Former Liberian President Charles Taylor, on Trial at the hague has testified on Thursday that Liberian senator Prince Johnson killed the country’s former president, Samuel K Doe, in 1990. Johnson, a former warlord turned politician, has publicly denied killing Doe, despite a well-publicised video of him drinking Budweiser beer as he ordered his men to cut off the former president’s ears. Taylor, another former warlord who led a revolution to oust Doe in 1989-90 and was elected president in 1997, is defending himself against 11 charges of supporting a campaign of terror by rebels in Sierra Leone’s 1991-2002 civil war.
He said Johnson caught Doe in the Liberian capital, Monrovia, around September 1990.
“Prince Johnson captures Doe alive and subsequently kills him,” Taylor told judges at the Special Court for Sierra Leone.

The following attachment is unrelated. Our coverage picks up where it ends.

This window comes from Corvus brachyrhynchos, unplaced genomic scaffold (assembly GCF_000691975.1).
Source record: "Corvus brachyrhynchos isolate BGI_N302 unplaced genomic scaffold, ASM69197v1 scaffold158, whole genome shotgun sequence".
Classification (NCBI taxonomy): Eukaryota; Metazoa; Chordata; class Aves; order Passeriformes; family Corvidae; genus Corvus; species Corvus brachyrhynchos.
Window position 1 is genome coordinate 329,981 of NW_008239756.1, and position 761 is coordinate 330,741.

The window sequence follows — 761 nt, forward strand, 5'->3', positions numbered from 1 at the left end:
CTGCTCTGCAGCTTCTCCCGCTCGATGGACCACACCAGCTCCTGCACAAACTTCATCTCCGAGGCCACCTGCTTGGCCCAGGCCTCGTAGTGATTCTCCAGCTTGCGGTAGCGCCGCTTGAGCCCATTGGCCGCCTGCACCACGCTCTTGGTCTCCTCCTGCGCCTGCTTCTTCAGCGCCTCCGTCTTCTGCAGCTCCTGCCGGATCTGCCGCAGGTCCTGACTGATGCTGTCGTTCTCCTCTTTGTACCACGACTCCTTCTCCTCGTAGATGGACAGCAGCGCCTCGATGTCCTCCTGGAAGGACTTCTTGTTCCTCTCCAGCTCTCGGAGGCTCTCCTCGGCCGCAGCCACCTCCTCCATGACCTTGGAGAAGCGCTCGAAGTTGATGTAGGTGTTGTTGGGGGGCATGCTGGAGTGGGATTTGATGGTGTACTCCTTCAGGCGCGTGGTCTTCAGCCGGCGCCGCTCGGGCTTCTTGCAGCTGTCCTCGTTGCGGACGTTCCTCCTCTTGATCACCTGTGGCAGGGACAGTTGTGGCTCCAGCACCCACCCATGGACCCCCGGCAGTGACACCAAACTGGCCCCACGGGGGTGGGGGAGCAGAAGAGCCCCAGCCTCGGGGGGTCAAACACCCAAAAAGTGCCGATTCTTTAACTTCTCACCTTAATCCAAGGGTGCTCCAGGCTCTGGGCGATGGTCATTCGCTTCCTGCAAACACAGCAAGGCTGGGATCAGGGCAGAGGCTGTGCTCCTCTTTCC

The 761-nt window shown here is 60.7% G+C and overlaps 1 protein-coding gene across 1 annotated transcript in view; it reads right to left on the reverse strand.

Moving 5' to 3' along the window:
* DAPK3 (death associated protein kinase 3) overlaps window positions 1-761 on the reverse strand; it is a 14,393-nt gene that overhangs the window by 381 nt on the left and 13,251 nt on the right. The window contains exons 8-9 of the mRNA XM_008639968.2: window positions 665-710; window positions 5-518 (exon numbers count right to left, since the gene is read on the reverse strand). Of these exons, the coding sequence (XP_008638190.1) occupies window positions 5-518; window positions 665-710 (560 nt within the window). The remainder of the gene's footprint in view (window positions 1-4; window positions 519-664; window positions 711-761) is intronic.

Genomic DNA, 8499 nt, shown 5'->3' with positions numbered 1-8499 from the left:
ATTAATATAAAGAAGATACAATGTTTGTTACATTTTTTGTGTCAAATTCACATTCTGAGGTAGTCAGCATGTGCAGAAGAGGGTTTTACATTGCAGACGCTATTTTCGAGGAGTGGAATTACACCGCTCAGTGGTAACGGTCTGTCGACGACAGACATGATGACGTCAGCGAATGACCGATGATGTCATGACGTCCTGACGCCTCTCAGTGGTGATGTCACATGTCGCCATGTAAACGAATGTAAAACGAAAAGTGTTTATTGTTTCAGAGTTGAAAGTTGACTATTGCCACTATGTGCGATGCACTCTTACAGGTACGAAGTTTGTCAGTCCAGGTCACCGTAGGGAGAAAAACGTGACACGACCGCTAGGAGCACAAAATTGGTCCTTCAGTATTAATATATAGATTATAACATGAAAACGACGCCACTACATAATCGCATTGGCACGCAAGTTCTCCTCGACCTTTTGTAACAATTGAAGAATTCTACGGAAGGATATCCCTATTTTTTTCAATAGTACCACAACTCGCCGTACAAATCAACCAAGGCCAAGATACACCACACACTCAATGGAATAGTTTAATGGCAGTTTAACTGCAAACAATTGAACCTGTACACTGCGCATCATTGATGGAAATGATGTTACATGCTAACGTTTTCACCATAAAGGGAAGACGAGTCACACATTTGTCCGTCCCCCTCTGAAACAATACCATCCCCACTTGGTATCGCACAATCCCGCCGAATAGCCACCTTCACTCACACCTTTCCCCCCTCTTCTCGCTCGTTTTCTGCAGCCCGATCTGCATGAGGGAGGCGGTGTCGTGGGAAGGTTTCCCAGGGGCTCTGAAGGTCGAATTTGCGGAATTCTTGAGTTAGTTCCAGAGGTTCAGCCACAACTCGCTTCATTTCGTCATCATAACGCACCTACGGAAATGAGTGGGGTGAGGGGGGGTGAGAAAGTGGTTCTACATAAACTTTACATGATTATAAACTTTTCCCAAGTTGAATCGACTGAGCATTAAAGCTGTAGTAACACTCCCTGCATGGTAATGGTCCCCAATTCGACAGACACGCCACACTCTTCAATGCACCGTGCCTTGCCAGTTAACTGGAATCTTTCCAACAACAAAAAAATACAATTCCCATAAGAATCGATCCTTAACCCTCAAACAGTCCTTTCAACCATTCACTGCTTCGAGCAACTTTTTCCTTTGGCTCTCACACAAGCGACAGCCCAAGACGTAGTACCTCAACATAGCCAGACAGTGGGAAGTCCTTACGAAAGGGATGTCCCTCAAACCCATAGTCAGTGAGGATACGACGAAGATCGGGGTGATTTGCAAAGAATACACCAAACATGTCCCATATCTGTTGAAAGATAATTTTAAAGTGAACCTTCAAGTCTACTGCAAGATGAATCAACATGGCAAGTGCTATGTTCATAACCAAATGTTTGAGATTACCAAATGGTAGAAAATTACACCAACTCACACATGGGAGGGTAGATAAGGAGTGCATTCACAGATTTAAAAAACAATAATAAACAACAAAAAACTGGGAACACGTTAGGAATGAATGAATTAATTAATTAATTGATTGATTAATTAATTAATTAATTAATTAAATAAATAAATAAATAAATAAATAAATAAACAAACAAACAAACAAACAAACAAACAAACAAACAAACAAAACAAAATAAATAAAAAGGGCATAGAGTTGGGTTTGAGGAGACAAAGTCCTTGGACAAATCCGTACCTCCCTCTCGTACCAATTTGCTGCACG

Speaking to Liberia’s Truth and Reconciliation last year, Johnson acknowledged his forces held Doe but said others, whom he did not identify, were responsible for his death.
Taylor described Johnson as a professional soldier and disciplinarian who sometimes “went a little overboard”.
Johnson and Taylor originally were allies in a rebel movement seeking to oust Doe’s corrupt military regime, but Taylor said Johnson set up his own splinter group of rebels and was being hunted by Taylor’s forces at the time of Doe’s death.
Earlier this month, Liberia’s Truth and Reconciliation Commission recommended Taylor, Johnson and six other former warlords be prosecuted for crimes against humanity for their alleged roles in the West African country’s civil war.
Back-to-back civil wars in Liberia lasted from 1989 to 2003, killed an estimated 250 000 and displaced millions.
Liberia’s post-war government setup the truth commission, modelled on the one in post-apartheid South Africa, inviting both victims and perpetrators to retell their version of events. But critics have said that the commission is toothless and argue that the country needs a war crimes court so that those most responsible for atrocities can face justice.
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